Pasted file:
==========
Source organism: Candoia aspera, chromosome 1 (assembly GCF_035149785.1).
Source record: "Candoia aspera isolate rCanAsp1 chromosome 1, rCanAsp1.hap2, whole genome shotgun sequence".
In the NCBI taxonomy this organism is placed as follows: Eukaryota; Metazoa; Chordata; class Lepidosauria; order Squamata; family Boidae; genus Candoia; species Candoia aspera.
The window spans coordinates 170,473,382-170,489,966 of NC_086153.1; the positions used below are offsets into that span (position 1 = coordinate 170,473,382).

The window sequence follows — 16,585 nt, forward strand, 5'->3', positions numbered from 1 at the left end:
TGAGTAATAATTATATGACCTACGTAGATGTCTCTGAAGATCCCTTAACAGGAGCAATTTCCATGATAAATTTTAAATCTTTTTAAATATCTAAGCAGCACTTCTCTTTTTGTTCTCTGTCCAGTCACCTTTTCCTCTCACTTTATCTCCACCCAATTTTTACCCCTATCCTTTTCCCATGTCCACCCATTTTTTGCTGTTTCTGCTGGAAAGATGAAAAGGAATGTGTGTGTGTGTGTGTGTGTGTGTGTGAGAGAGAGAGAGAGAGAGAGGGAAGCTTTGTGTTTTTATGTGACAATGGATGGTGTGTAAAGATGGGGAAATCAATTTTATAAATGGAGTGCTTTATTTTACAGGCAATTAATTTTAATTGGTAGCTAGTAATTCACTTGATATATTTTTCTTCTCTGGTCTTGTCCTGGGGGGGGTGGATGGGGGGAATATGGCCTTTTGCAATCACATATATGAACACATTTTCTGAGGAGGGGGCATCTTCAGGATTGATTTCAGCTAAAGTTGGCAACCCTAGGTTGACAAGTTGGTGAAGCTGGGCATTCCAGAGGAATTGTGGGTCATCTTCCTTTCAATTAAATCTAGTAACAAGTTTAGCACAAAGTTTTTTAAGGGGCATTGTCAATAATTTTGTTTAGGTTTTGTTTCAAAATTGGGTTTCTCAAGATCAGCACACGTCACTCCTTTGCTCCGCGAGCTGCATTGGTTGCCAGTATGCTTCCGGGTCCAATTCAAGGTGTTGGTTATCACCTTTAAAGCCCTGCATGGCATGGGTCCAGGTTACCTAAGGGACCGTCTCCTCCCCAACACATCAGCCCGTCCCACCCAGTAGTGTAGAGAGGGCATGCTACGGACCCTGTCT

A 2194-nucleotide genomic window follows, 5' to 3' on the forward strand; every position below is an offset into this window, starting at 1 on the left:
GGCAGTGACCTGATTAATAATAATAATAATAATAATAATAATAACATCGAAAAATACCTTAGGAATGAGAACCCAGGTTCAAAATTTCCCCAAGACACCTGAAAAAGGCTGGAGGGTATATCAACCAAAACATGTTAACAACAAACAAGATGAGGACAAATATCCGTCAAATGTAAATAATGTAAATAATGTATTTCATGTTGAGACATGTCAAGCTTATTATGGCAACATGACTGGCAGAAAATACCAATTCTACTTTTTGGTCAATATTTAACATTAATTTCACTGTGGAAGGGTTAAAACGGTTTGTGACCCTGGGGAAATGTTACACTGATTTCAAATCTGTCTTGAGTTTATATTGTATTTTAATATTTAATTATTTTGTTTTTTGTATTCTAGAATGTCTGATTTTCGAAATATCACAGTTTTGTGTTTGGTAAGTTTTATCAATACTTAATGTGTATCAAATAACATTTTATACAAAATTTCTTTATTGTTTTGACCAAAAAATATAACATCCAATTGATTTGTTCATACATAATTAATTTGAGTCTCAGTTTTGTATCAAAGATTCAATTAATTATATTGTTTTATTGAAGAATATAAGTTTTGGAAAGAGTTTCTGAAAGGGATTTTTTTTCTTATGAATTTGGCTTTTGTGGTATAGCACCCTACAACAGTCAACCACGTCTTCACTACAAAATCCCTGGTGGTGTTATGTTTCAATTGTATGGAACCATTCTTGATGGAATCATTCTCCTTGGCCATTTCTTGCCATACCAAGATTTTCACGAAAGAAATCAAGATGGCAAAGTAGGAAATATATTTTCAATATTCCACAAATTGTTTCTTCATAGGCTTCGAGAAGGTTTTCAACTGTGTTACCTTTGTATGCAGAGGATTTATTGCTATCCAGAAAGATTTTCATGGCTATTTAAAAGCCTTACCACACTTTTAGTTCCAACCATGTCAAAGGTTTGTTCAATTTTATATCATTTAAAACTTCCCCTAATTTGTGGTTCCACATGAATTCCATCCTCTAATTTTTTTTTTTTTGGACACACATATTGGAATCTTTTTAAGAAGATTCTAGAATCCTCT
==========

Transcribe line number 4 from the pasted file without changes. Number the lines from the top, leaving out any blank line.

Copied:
The window spans coordinates 170,473,382-170,489,966 of NC_086153.1; the positions used below are offsets into that span (position 1 = coordinate 170,473,382).